Last May, when the Israeli Interior Ministry issued an order banning nonviolent activist and cofounder of the Boycott, Divestment and Sanctions (BDS) movement Omar Barghouti from travel, it was not a simple travel ban. It was yet another proof that Israel is not simply opposed to violent Palestinian resisters, but also to nonviolent ones.
Many years ago, in June 1988, Israel deported another Palestinian nonviolent activist, Mubarak Awad, on the eve of the first Palestinian Intifada, during the Yitzhak Shamir administration.
Both cases certainly prove that Israel can’t deal with either violent or nonviolent Palestinians; some would even say that Israelis have a much harder time with nonviolent Palestinians.
The current BDS movement was launched 11 years ago in July 2005 through a call by leading Palestinian organisations, factions and nationalist leaders.
At its launch, BDS called upon the “people of conscience all over the world to impose broad boycotts and implement divestment initiatives against Israel similar to those applied to South Africa in the Apartheid era.”
The statement – endorsed by a wide group of Palestinians including various political groups and civil society organisations – called for these “nonviolent punitive measures” to be maintained until Israel meets its international obligations by ending its occupation and colonisation of all Arab lands and dismantling the Wall.
Second, by recognising the fundamental rights of the Arab-Palestinian citizens of Israel to full equality; and third by respecting, protecting and promoting the rights of Palestinian refugees to return to their homes and properties as stipulated in UN Resolution 194.
Across the globe, Israel and its apologists' efforts to stem the movement of individuals' freedom of expression and choice are the best sign of the righteousness and power of this movement.
The nonviolent ideas in the pre-Intifada period were never fully matured into an active strategy and action plan, even though many of its ideas of boycotts and civil disobedience were reflected in the Intifada’s secret body – called the Unified National Leadership of the Uprising.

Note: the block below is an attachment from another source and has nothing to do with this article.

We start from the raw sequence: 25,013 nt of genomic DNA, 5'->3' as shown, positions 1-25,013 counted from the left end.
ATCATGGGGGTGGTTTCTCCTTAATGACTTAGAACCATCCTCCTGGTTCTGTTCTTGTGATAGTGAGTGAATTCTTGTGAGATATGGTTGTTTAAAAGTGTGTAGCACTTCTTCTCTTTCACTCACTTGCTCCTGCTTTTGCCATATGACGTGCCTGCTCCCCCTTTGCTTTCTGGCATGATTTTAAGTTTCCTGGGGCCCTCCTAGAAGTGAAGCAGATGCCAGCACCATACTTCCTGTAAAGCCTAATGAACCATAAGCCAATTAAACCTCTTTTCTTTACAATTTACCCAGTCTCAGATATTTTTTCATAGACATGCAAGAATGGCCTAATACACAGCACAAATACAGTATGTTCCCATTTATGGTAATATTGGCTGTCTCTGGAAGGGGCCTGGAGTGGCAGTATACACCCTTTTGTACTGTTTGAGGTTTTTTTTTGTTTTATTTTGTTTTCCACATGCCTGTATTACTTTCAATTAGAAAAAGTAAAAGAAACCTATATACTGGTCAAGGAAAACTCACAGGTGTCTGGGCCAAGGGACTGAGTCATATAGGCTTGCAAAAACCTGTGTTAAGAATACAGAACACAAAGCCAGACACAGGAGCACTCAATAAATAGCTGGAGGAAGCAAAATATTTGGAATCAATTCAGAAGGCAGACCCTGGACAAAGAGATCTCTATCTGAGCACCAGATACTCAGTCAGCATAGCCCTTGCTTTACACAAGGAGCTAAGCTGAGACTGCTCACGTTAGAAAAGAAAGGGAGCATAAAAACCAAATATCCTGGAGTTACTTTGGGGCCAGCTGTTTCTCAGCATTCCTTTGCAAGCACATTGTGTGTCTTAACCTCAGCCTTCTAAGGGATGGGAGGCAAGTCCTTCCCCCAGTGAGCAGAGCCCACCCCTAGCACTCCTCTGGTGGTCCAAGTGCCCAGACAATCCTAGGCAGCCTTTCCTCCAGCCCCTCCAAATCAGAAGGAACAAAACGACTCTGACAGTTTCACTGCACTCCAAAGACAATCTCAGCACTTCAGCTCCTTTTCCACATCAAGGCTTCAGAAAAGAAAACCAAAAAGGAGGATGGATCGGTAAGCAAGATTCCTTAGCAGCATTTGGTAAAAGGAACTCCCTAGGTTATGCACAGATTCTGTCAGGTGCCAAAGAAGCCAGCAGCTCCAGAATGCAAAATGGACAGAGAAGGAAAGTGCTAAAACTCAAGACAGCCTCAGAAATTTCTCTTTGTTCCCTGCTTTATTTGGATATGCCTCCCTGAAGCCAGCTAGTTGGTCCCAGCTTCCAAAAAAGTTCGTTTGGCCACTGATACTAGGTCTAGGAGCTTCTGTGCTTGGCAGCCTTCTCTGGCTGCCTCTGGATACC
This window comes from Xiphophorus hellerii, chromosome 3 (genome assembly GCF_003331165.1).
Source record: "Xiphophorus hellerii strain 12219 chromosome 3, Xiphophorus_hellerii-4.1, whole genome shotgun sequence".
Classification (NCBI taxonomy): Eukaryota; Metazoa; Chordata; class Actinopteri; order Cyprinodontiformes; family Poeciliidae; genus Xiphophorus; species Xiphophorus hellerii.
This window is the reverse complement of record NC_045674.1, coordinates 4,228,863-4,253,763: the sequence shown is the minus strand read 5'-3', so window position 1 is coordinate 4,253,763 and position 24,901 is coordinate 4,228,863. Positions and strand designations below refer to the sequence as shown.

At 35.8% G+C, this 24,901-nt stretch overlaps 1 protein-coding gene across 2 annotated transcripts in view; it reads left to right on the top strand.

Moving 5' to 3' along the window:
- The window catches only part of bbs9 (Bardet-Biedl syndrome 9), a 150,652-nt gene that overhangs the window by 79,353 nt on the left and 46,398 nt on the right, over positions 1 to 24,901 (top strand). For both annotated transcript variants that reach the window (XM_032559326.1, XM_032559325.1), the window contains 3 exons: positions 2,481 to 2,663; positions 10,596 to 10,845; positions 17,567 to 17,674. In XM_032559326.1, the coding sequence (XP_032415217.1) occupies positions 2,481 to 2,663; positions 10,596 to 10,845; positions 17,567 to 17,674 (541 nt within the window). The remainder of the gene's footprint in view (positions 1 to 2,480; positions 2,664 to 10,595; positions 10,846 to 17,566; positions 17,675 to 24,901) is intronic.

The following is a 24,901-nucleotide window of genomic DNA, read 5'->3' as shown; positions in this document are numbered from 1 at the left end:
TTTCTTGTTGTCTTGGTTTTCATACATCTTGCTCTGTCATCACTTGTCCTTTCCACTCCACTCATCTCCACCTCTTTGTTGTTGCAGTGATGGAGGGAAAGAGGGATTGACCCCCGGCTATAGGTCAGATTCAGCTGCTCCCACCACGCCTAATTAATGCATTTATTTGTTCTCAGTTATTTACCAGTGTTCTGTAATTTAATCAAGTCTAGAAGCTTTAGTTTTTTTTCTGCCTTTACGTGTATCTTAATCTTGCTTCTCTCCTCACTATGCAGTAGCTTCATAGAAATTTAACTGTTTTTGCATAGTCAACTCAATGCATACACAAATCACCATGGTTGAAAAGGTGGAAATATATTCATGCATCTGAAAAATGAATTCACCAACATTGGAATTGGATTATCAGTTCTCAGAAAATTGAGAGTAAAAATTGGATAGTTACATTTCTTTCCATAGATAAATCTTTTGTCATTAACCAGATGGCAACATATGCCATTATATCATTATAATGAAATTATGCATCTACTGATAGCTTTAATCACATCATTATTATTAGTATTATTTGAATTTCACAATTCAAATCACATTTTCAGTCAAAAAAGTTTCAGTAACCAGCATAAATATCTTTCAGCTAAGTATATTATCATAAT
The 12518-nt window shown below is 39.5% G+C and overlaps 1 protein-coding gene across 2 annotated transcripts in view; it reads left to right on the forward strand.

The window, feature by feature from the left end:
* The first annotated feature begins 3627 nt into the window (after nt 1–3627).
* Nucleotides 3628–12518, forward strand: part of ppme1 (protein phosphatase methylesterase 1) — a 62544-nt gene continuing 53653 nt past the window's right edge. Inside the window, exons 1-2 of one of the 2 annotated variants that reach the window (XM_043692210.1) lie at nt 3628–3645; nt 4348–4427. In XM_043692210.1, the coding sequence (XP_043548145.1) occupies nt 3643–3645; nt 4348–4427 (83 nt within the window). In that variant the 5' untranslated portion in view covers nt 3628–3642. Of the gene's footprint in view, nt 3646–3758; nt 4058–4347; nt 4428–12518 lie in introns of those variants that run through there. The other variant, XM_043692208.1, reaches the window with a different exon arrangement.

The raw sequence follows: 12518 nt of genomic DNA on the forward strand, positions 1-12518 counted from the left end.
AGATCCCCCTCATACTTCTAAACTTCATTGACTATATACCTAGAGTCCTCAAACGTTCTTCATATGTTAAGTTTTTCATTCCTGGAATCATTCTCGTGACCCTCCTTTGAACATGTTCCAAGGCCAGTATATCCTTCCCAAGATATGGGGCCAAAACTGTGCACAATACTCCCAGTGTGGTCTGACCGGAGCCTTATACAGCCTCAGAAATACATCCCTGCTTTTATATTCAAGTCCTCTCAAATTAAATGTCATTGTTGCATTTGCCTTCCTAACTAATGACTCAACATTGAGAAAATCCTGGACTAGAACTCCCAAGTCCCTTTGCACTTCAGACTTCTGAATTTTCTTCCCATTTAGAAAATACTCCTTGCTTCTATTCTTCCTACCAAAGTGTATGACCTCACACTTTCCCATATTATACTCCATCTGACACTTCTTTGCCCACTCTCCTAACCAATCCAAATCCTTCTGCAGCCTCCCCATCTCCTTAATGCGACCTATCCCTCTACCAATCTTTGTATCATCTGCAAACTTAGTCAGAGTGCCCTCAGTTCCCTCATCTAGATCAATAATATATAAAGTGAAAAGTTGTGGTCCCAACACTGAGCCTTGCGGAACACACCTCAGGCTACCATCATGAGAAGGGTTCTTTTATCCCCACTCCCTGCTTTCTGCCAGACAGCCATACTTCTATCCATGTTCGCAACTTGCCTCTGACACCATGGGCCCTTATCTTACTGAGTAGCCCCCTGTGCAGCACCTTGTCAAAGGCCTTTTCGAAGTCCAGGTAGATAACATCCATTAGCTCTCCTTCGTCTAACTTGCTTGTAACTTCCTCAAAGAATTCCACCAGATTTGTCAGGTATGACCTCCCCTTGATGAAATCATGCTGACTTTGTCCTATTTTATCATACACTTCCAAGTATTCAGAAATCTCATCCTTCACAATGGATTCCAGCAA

This underground leadership was totally committed to the Palestine Liberation Organization (PLO) and its policies, which eventually led to the Madrid Peace Conference and the secretly negotiated Oslo Accords that included letters of mutual recognition.
Political freedom to campaign
While receiving endorsement from political groupings in Palestine and abroad, the BDS movement and more importantly the Boycott Divestment Sanctions National Committee (BNC) was clear not to act on behalf or represent any of the political movements that many blame for the weakness of the Palestinian position.
Being neither part of the PLO, Hamas nor any other Palestinian organisation – or faction – has given the BDS movement the political freedom to campaign on all fronts and locations, and not to be straight-jacketed with political and ideological constraints.
This meant that they were able to put the Palestinian issue in its larger context and priorities: First the need for an end to the occupation; second, securing the equal rights of Palestinian citizens of Israel; and third, the need to solve the Palestinian refugees issue.
The goals neither oppose nor support the two-state solution, nor do they adhere to the road map and Oslo process that has doubled the number of illegal settlers in the occupied territories.
Even though the UN Resolution 194 has a similar clause about the right of return and compensation for the Palestinian refugees, the attacks on the movement have never ceased.
Attackers, such as paid hasbara students, as well as pro-Israel politicians’ defenders and some pundits falsely claimed that the purpose of the BDS was to delegitimise Israel and that it was an anti-Semitic movement. The more that Israel and its defenders attacked the BDS, the more the movement became popular.
Across the globe, Israel and its apologists’ efforts to stem the movement of individuals’ freedom of expression and choice are the best sign of the righteousness and power of this movement.
Some democratic countries and leaders are succumbing under political and pro-Israel lobbyist pressures to pass anti-democratic legislations – all with the goal of stemming this powerful nonviolent campaign for justice and against tyranny.
The BDS movement, however, risks becoming weaker if it attempts to become a partisan political party or if it engages in political talks.
The movement’s power is its ability to provide a platform for the widest possible values and aspirations of Palestinians without taking any specific political side.
Eleven years since its launch, the leaders of the BDS movement understand that using nonviolent tactics is a long process that requires discipline and continued rejection of any attempt of supporting violence, hatred and discrimination.
This patience and continued campaigning will bring an end to injustice and will certainly produce similar results to the global campaign against South African Apartheid rule.
Daoud Kuttab, an award-winning Palestinian journalist, is a former Ferris professor of journalism at Princeton University.
The views expressed in this article are the author’s own and do not necessarily reflect Al Jazeera’s editorial policy.